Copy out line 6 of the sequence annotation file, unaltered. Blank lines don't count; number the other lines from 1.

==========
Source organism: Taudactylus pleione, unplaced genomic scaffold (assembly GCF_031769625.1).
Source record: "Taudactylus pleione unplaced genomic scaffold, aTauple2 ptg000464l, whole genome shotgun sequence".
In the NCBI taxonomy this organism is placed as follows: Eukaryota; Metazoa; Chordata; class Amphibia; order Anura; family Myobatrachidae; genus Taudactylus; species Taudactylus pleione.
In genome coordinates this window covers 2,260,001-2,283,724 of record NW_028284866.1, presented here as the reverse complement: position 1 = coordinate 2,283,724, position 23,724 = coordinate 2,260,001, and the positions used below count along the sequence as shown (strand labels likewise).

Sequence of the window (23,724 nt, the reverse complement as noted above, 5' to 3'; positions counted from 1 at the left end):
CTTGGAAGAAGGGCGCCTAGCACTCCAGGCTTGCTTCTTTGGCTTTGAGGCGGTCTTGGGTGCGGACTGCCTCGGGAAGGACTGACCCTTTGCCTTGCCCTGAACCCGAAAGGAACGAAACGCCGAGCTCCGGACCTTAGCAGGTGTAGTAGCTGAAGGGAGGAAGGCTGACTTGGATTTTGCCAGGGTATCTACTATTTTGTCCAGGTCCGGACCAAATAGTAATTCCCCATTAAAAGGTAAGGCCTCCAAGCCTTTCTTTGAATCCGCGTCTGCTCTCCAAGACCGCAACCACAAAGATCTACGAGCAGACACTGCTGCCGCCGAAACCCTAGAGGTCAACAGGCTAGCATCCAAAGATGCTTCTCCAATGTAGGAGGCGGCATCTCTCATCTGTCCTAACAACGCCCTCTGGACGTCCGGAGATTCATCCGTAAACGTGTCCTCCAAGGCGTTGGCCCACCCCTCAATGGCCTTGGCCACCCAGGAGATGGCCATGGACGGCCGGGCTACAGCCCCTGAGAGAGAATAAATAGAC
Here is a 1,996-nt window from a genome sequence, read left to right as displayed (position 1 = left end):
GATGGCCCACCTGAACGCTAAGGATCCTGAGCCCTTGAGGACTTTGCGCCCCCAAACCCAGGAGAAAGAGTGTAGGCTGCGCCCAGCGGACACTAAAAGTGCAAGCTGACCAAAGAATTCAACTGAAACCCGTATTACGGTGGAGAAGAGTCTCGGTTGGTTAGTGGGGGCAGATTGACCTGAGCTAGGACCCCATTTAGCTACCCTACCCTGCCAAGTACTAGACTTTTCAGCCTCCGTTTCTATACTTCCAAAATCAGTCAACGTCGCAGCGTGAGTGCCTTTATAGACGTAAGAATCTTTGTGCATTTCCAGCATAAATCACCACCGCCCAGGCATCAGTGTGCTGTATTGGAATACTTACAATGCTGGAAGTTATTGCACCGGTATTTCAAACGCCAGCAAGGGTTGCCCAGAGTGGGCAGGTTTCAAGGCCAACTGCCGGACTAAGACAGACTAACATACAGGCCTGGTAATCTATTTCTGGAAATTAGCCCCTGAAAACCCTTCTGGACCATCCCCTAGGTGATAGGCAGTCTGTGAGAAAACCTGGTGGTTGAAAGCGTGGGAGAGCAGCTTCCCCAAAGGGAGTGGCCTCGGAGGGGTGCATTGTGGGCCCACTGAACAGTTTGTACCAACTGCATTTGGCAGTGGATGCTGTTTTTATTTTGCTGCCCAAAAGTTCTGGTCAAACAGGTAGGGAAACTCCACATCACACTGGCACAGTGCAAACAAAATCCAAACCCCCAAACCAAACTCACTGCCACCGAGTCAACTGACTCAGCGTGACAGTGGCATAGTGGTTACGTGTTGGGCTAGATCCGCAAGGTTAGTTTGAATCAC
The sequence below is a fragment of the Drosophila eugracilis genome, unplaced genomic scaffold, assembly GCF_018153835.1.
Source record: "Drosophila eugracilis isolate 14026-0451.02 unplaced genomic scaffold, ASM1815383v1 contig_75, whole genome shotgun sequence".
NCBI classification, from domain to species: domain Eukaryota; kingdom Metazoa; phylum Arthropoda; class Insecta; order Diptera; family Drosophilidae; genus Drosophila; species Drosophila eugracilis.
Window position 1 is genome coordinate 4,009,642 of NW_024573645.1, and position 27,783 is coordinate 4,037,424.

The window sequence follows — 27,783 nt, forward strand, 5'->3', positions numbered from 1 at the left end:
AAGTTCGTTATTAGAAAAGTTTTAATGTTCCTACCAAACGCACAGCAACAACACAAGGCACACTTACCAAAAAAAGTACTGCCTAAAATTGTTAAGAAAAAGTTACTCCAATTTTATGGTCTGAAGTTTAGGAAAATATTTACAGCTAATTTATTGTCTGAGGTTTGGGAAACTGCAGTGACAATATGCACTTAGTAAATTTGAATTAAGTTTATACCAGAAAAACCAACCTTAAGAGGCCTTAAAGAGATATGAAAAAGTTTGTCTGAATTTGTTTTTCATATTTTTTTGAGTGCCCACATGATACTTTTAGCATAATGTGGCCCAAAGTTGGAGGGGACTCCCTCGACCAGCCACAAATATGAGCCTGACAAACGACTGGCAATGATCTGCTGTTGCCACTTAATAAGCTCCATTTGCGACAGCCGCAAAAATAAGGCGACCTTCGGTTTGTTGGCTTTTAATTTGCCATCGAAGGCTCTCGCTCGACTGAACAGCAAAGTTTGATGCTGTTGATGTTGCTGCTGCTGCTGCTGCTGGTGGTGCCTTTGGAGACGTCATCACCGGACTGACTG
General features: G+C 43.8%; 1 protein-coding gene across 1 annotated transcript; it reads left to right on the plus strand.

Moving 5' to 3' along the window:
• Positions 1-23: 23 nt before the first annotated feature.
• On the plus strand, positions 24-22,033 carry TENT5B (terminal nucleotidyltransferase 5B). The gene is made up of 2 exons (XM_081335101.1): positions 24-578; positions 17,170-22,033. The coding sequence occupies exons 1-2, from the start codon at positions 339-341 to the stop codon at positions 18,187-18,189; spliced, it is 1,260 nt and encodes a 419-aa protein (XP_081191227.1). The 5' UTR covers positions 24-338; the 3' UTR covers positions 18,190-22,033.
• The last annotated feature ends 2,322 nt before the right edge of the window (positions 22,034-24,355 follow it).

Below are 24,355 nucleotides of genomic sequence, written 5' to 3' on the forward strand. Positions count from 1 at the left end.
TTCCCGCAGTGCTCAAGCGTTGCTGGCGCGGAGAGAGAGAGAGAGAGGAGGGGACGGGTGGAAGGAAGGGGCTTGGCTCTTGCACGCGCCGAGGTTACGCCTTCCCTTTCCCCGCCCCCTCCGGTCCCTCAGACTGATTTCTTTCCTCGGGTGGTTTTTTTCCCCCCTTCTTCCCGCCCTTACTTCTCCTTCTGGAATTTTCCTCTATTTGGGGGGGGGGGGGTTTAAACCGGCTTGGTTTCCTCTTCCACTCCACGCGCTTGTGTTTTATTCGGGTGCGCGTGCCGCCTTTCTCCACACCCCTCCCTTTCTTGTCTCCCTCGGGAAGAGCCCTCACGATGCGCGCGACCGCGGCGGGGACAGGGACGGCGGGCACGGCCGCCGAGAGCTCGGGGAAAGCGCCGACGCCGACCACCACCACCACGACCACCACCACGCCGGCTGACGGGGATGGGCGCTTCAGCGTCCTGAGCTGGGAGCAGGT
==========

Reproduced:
CTTGGAAGAAGGGCGCCTAGCACTCCAGGCTTGCTTCTTTGGCTTTGAGGCGGTCTTGGGTGCGGACTGCCTCGGGAAGGACTGACCCTTTGCCTTGCCCTGAACCCGAAAGGAACGAAACGCCGAGCTCCGGACCTTAGCAGGTGTAGTAGCTGAAGGGAGGAAGGCTGACTTGGATTTTGCCAGGGTATCTACTATTTTGTCCAGGTCCGGACCAAATAGTAATTCCCCATTAAAAGGTAAGGCCTCCAAGCCTTTCTTTGAATCCGCGTCTGCTCTCCAAGACCGCAACCACAAAGATCTACGAGCAGACACTGCTGCCGCCGAAACCCTAGAGGTCAACAGGCTAGCATCCAAAGATGCTTCTCCAATGTAGGAGGCGGCATCTCTCATCTGTCCTAACAACGCCCTCTGGACGTCCGGAGATTCATCCGTAAACGTGTCCTCCAAGGCGTTGGCCCACCCCTCAATGGCCTTGGCCACCCAGGAGATGGCCATGGACGGCCGGGCTACAGCCCCTGAGAGAGAATAAATAGAC